"It's the case for a lot of people who may have had an $8,000 or $9,000 balance and now have a 40 percent or 50 percent decline," says Meigs. "Sponsors don't have to maintain those accounts in the plan and most are being fairly aggressive in moving those accounts out of the plans. It's usually a cost issue."

A solution in progress
Lawmakers are in the process of coming up with a better solution to this situation. Companies will have to put the low-balance 401(k)s in an IRA if they don't hear otherwise from the former employee. This means the accounts won't automatically be cashed out and no taxes or penalties will be due.

According to Meigs, 68 percent of participants who receive a cash distribution from a plan spend it rather than rolling it into a new retirement plan.

Ted Benna, the man credited with creating the 401(k) and president of the 401(k) Association, says anything that keeps people from cashing out is a good idea.

"If a person job hops three or four times, cashes out and doesn't roll over, potentially, that could mean a person gets into their 30s and is starting with nothing toward retirement."

Unfortunately, the new law could be a couple years away from taking effect. The Department of Labor must first come up with rules regarding the designated IRAs that companies will use for this purpose.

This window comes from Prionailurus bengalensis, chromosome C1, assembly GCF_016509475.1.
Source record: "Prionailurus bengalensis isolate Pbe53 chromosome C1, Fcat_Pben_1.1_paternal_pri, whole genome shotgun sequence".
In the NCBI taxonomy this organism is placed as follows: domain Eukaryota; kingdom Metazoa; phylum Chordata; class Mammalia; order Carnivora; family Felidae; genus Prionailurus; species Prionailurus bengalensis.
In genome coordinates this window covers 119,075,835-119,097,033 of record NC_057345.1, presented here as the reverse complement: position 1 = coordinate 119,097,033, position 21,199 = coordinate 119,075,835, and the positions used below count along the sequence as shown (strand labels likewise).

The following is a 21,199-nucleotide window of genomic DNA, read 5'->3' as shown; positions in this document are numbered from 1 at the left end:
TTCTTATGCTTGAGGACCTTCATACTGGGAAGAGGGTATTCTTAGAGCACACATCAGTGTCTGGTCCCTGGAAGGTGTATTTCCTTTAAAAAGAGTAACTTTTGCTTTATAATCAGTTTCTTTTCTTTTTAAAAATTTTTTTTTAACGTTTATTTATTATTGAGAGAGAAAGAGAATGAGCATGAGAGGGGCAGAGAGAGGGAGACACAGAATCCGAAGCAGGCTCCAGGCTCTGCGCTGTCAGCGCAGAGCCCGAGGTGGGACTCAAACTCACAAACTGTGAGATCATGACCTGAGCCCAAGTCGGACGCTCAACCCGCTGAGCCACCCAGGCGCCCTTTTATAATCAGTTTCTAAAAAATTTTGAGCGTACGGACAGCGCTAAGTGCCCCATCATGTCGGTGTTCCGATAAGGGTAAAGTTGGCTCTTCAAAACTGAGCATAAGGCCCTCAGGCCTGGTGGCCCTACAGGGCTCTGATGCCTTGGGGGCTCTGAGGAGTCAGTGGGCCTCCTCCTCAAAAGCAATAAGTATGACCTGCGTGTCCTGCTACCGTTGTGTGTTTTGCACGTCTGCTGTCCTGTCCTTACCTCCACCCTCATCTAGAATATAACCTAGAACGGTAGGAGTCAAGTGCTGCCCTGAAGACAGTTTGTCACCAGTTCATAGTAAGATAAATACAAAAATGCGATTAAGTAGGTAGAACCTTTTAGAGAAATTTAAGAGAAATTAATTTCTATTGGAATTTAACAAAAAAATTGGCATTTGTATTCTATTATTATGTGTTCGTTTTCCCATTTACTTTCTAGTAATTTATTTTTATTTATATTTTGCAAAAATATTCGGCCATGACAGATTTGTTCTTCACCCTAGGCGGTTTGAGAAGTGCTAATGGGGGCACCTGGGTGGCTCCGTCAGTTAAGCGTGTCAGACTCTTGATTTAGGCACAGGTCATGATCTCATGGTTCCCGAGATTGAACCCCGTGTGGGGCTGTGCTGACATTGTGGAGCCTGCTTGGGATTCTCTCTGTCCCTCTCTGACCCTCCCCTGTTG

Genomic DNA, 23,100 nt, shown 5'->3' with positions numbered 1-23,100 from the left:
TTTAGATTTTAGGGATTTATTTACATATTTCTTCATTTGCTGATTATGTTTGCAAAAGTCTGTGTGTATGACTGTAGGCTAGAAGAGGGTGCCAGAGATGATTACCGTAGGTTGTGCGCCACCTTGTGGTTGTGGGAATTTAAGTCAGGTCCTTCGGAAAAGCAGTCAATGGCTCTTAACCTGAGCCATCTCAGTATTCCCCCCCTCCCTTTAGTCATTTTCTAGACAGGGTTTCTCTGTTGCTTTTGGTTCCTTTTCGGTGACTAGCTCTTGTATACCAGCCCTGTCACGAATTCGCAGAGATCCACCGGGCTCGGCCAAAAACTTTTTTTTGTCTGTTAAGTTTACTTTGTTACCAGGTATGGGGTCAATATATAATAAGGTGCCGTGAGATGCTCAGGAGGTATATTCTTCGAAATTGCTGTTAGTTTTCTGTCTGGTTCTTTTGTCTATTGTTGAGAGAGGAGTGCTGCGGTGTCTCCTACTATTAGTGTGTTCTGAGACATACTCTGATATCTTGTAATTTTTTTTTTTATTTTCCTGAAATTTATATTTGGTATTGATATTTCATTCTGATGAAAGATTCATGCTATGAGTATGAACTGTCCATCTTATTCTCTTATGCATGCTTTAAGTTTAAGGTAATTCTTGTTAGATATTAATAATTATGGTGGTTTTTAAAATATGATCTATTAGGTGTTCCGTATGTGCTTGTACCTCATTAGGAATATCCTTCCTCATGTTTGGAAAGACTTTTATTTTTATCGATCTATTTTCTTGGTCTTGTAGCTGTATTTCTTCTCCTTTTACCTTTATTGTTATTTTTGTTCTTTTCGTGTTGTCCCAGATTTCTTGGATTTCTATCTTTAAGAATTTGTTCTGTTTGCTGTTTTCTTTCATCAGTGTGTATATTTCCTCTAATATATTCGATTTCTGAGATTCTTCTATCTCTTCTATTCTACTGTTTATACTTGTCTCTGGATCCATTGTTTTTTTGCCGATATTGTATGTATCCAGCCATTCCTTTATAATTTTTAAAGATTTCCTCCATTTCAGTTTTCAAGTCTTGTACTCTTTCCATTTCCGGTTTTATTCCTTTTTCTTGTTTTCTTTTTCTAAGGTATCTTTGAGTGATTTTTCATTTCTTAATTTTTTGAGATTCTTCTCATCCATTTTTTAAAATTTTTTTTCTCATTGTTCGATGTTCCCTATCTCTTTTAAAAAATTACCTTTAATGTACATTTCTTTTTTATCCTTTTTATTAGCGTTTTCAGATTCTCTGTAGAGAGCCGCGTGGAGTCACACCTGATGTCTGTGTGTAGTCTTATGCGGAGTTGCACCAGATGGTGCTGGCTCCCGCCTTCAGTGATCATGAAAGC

While the new law will be an improvement, Ginita Wall, a certified financial planner based in San Diego, notes that the IRAs probably will be low risk and low return.

"My guess is employers will set up the IRAs in a money market account. I can't imagine the employer accepting the liability of investing in equities. Fixed income might keep up with inflation, but nothing more. I can't imagine they'll force employers to do anything risky with this rule."

Fixing a cash-out problem
If you left a 401(k) behind and received a check minus the 20 percent tax withholding, there's a way to correct that situation if you want to put the money in an IRA and be credited for rolling over your entire 401(k) balance.